Events which take place in our New Jersey courtrooms involve the full spectrum of life concerns. Family matters, landlord tenant issues, complaints regarding fellow citizens, the prosecution of those who break the law – a myriad of life events bring the people of New Jersey into our courthouses. The Judiciary is dedicated to ensuring that each person who enters a court in our state is treated fairly and given a voice.
We’ve launched an initiative called Ensuring an Open Door to Justice to promote statewide awareness of the importance of access and fairness in our courts. This initiative is a continuation of the Judiciary’s long history of, and commitment to, equal treatment for all court users. Some examples of how the Judiciary ensures equal access include removing barriers for people with disabilities, providing interpreting assistance for people who speak little or no English and developing forms and other educational tools for litigants who are not represented by lawyers.
To build upon this foundation, Chief Justice Stuart Rabner formed the Supreme Court Advisory Committee on Access and Fairness in the New Jersey Courts. The committee is comprised of judges, Judiciary staff and members of various public organizations and the bar. It is developing a statewide campaign to involve all Judiciary employees in maintaining and enhancing access and fairness for consumers of court services. We recognize the importance of this endeavor despite significant organizational and structural challenges, such as the continued increase in the number of self-represented litigants, the cultural and demographic changes occurring in our state, and the economic pressures on litigants and the courts.
The Access and Fairness Initiative builds upon the Judiciary’s many accomplishments in recognizing and responding to challenges through the development of programs and services that improve the courthouse and courtroom experience.
Central to this campaign is the focus on four key elements that impact one’s courthouse experience: respect, voice, neutrality and trust. These concepts, referred to as “procedural fairness” in other states, are already embodied in the Judiciary’s existing core values of independence, integrity, trust, and quality service.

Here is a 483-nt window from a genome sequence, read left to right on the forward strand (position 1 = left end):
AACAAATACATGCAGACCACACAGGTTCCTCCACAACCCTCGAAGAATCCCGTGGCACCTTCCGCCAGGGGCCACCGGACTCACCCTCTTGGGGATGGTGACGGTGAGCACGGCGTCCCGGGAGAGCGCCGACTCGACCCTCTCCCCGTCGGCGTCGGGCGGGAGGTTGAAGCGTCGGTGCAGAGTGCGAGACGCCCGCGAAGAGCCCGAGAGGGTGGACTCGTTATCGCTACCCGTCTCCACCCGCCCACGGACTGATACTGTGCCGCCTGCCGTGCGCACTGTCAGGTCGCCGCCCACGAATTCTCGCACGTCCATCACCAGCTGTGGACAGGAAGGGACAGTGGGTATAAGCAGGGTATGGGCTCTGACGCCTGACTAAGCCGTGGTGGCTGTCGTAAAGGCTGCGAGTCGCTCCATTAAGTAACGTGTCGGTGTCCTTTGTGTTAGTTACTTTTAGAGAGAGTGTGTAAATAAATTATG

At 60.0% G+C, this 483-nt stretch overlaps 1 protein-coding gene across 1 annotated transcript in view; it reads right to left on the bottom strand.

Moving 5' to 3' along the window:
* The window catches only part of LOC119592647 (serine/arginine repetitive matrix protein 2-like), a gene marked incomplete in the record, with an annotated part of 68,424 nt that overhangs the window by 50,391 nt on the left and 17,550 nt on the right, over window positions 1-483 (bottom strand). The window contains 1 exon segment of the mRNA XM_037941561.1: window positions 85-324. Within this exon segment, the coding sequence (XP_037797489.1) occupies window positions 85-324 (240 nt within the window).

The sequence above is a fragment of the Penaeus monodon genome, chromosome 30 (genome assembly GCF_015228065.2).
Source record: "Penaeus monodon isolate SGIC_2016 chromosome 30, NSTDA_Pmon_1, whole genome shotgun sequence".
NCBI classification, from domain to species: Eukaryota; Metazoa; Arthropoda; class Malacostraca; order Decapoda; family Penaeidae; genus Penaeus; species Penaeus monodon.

The Judiciary has a history of progressively removing barriers; in the early 1980s the Supreme Court Committees on Minority Concerns and Women in the Courts were formed.
We have accomplished much to advance access and fairness in our courts, including enhanced customer service and technological achievements such as the ability for drivers to pay tickets online and litigants to electronically file some court documents.
We’ve established the Ombudsman Program, with a dedicated customer service manager in every courthouse to provide one-on-one specialized services to court users and to facilitate educational programs about the courts. Four courthouses have self-help centers to assist self-represented litigants with their court matters. With more than 80,000 interpreting events occurring in Superior Courts annually, the New Jersey Judiciary provides court interpreting services at no cost.
But we recognize more can be done. Over the next few months, you will be hearing more about the Access and Fairness Initiative.
Please visit Ensuring an Open Door to Justice online and learn more about how the Judiciary is enhancing access and fairness to the courts for all people.